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Blue Jackets coach Todd Richards didn't need to think very long before stating that the second period and special teams were the difference in tonight's hockey game.
After an uneventful first period with both teams trying to find their legs and feel the game out, the second period saw a lot of action but it was at the wrong end of the ice for the Jackets. They were out-shot 11-4 in the middle frame and spent several shifts chasing the puck, causing a lot of work for Sergei Bobrovsky and a lot of retrieving for the defense corps.
Ryan Suter - who played a brilliant game on the blue line for Minnesota - opened the scoring with a crafty wrist shot through traffic at 3:13 of the second period, the first of two power-play markers for the Wild. The Blue Jackets had a chance to answer back, but the man advantage was not their friend tonight: Columbus went 0-for-4 on the power play and registered just three shots on goal combined.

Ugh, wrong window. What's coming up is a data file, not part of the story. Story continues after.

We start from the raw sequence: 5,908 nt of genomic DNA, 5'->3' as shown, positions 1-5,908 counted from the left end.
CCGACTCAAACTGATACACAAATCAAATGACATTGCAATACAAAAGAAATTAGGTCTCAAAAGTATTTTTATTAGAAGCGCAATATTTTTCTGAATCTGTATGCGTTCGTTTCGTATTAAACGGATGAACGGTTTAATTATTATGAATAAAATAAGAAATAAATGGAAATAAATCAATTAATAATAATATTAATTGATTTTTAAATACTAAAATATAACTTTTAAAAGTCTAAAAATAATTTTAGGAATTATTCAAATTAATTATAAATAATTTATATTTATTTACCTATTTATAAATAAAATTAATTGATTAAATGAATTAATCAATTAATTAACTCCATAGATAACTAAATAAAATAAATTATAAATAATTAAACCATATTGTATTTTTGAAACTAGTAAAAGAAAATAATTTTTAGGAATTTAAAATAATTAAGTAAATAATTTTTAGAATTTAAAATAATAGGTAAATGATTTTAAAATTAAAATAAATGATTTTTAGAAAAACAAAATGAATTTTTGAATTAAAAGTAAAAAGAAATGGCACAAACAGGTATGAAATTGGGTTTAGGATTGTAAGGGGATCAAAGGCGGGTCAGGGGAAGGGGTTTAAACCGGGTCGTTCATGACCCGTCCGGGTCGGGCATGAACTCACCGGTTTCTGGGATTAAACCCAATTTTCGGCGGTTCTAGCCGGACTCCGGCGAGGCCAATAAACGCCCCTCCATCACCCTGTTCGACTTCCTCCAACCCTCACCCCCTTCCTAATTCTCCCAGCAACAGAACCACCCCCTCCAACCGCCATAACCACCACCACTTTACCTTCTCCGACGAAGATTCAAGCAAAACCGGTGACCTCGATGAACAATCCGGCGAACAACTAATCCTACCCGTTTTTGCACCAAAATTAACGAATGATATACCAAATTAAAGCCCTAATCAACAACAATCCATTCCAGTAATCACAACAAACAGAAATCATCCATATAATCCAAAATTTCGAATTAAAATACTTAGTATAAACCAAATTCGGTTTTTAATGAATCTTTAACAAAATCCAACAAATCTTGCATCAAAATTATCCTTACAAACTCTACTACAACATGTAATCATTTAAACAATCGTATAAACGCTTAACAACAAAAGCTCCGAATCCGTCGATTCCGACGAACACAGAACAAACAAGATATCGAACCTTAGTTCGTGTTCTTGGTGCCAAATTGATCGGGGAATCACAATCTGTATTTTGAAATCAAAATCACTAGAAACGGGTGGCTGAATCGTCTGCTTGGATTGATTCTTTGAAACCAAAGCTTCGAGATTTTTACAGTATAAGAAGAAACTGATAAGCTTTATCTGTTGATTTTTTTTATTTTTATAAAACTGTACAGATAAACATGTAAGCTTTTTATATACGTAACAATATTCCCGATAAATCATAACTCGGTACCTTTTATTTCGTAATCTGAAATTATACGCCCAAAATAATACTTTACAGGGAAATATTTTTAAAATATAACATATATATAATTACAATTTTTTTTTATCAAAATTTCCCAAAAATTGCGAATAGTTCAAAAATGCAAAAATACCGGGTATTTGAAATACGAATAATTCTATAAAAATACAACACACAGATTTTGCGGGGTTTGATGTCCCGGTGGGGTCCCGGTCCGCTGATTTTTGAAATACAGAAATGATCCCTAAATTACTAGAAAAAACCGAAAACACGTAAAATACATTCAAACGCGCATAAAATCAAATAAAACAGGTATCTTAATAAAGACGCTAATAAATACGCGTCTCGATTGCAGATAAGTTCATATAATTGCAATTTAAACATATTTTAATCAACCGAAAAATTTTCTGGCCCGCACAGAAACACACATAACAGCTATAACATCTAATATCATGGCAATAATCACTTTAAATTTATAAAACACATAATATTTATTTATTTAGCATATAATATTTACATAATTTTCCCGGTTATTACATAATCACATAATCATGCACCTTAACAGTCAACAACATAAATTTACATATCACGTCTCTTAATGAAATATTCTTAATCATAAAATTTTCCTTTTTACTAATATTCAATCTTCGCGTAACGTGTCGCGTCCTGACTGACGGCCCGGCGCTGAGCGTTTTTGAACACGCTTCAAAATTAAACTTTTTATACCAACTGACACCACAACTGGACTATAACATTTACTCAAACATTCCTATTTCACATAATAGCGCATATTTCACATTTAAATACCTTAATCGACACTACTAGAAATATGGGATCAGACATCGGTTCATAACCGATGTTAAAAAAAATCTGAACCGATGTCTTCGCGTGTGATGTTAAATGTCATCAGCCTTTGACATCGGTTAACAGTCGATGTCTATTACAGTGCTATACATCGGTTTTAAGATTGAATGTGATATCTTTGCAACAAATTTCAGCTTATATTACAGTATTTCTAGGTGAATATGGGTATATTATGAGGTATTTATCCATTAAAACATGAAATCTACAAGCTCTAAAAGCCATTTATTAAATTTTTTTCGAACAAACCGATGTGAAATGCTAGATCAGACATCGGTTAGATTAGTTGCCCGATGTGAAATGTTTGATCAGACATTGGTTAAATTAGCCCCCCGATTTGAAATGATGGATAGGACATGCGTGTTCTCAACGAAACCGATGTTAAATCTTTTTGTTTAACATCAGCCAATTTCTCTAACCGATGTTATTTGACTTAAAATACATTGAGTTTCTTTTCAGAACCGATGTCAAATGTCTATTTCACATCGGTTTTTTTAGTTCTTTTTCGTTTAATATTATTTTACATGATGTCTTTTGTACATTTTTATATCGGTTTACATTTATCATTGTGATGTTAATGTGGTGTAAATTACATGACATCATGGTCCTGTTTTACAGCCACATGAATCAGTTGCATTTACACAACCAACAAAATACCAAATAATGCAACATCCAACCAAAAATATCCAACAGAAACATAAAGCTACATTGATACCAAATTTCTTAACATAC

The Wild got the game's biggest goal late in the second period from Charlie Coyle, who was camped at the back post after a Jackets turnover while shorthanded. Jason Pominville's first goal with Minnesota made it 3-0 in the final minutes of regulation.
With that being said: while it's a disappointing loss for the Blue Jackets in the grand scheme of this playoff race, there's too much time left for them to hang their heads. They have two more games at Nationwide Arena this week before embarking on a six-game road trip, and the points only get more important from here.
For most of us, it’s hard to imagine, but for Comeau and the handful of NHL players who get traded every year at the trade deadline, the sudden change is just a part of the job. According to Comeau, best way to adjust to a new environment is to “just move forward and focus on the ice.”